IT’S all happening in Hong Kong this weekend, with its prestigious Sevens hosting 28 teams in the men’s event. Sixteen are in the main draw while the rest, including the host and Japan, have to play in the qualifiers, with the winner gaining automatic entry to the Series for next year.
This year’s International Rugby Union 7s series have been very competitive, with three teams – South Africa, New Zealand and Fiji – best placed to win the title with three rounds to go beginning this weekend.
South Africa lead the table with 116 points, two better than the All Blacks 7s. Fiji is third with 95.
Each of the three has won two rounds: the ABs 7s in Australia and Wellington, Fiji in Dubai and Tokyo and the South African Blitzbokke at home in Port Elizabeth and Las Vegas.
Fiji is the defending champion in Hong Kong, where they have won 14 times in the tournament’s 39 editions, including the one two years ago.
For the South Africans though Hong Kong has not been a successful venue compared to what NZ and Fiji have achieved but coach Neil Powell is upbeat with what his boys have shown this year and is optimistic his team may well win its maiden title in Hong Kong.
A total of 120,000 fans are expected over the three days of competition which has seen the likes of Jonah Lomu, Zinzan Brooke, Christian Cullen and Mils Muliaina of New Zealand providing so much excitement for spectators.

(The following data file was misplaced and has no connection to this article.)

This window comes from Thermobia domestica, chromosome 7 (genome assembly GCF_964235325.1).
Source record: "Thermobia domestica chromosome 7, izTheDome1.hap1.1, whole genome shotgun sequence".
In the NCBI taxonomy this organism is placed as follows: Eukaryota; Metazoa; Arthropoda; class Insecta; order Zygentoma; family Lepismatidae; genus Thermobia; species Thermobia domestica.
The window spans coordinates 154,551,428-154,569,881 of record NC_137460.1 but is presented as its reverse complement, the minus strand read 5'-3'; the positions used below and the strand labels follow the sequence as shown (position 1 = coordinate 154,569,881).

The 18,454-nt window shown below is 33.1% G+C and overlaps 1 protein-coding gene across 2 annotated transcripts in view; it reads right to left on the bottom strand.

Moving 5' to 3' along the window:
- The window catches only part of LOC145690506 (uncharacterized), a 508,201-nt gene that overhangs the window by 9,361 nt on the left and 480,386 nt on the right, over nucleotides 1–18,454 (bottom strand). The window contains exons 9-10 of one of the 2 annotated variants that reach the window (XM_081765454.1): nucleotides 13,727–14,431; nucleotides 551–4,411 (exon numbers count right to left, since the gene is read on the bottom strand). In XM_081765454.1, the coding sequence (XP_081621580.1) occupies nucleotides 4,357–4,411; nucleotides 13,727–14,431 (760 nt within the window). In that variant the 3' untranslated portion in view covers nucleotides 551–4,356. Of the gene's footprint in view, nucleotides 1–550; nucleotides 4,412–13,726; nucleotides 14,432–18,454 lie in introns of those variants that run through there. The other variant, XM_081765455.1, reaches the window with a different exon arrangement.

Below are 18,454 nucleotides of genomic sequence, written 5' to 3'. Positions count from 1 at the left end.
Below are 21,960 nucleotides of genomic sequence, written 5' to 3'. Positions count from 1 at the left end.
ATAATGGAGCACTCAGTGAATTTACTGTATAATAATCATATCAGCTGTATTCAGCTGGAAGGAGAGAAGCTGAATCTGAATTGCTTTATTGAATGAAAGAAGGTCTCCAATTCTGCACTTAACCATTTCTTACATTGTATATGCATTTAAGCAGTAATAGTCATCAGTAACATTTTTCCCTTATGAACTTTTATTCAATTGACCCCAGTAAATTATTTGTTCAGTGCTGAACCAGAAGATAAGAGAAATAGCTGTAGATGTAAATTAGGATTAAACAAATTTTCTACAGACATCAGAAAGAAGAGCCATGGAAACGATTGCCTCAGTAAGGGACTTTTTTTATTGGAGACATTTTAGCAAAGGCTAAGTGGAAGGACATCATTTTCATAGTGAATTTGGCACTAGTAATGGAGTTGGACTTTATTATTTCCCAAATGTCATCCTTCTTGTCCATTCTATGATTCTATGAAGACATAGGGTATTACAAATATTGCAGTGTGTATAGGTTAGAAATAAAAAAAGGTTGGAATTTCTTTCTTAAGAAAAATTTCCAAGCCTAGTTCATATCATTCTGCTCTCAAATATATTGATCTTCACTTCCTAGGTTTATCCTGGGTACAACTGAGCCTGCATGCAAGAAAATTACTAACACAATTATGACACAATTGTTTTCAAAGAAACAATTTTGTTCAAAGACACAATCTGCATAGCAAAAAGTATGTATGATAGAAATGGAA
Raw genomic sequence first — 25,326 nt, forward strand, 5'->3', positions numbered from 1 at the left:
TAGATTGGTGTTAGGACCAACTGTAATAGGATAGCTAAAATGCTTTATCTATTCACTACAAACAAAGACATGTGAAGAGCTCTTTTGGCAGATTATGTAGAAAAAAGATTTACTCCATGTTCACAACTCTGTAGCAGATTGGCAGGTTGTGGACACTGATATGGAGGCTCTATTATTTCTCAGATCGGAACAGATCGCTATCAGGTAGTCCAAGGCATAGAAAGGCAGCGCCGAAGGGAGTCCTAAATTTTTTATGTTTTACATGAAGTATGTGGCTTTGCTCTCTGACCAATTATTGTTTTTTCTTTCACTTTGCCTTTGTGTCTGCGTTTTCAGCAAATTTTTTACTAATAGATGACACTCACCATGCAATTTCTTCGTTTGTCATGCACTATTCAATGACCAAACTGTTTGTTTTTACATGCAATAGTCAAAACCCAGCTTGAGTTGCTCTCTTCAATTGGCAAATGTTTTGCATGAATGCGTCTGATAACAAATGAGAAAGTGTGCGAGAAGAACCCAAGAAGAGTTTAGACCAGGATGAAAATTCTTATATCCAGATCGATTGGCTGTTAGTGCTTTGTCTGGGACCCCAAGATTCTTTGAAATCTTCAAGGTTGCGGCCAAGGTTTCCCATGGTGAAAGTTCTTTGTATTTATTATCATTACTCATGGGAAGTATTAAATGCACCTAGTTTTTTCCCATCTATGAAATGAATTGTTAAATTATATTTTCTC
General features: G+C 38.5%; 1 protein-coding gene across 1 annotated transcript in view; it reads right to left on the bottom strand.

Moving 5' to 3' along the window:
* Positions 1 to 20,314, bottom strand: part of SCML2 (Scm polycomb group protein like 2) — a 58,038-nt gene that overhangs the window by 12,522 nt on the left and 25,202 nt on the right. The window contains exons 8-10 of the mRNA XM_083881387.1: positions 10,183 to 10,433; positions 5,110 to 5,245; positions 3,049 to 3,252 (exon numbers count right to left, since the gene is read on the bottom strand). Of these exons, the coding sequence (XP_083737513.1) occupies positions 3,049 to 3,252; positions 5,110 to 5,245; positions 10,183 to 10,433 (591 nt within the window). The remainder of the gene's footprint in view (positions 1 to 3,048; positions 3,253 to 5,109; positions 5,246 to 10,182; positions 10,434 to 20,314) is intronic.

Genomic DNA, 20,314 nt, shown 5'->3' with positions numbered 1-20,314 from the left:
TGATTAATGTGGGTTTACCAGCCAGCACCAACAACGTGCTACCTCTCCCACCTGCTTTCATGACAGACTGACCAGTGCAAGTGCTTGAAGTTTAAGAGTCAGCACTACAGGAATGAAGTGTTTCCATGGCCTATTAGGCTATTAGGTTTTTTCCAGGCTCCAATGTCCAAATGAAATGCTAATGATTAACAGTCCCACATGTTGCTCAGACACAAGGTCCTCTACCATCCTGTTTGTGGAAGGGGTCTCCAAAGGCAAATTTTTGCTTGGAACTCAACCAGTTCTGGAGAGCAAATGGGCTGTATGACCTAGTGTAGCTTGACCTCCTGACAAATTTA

So too George Gregan and Joe Roff of Australia; Lawrence Dallaglio, Ben Foden and Matt Dawson of England; Sireli Bobo, Vilimoni Delasau and Rupeni Caucau of Fiji and Jean de Villiers, Brent Russell and Bryan Habana of South Africa.
Now that 7s will be an Olympic sport beginning with Rio in 2016, the abbreviated version of the game takes on a higher profile, with countries preparing their teams like never before.
But while the world series mean more opportunities for up-and-coming players to prove their worth, the international rugby calendar since the game turned professional in 1995 makes it impossible for players on the fringe of making it into Test rugby and also current Test players from taking part, unlike the time when the players mentioned above played in Hong Kong.
As the competition gets underway, one young player in New Zealand will not be seen running past defenders again on a rugby field while the future of two others is for now uncertain.
Buxton Popoali’i of the Highlanders and who was a New Zealand 7s player has been advised by doctors to quit the game at the age of 24 due to a heart problem.
Popoali’i had an aortic heart valve replaced during a nine-hour surgery earlier this month and most recently said that he is just happy to be alive.
Another player who has been having a problem with a valve is Chiefs centre Robbie Fruean.
The 25-year-old who previously was a star in the Crusaders backline will have to undergo a third open surgery in seven years.
Fruean has arrhythmia or rapid heart rate and recently came off the bench against Stormers only to be replaced after 21 minutes after having breathing difficulties.
Most commentators in New Zealand agree that if not for his heart condition, Fruean would have made it to the All Blacks by now.
The latest gloomy news concerns former All Blacks scrumhalf Piri Weepu, who was diagnosed as having a minor stroke.
The 30-year-old who now plays for the Blues in fact played three Super Rugby games while having this condition because he was earlier thought to be suffering from migraine.
Opinions differ as to whether he can continue playing but the worst case scenario points to a retirement. On the bright side Weepu could be out of the game for maybe six weeks.
Doctors recommended a scan when Weepu started slurring in his speech, with one doctor even describing him as sounding like a drunk. Further checks later showed that he has a small hole in the heart.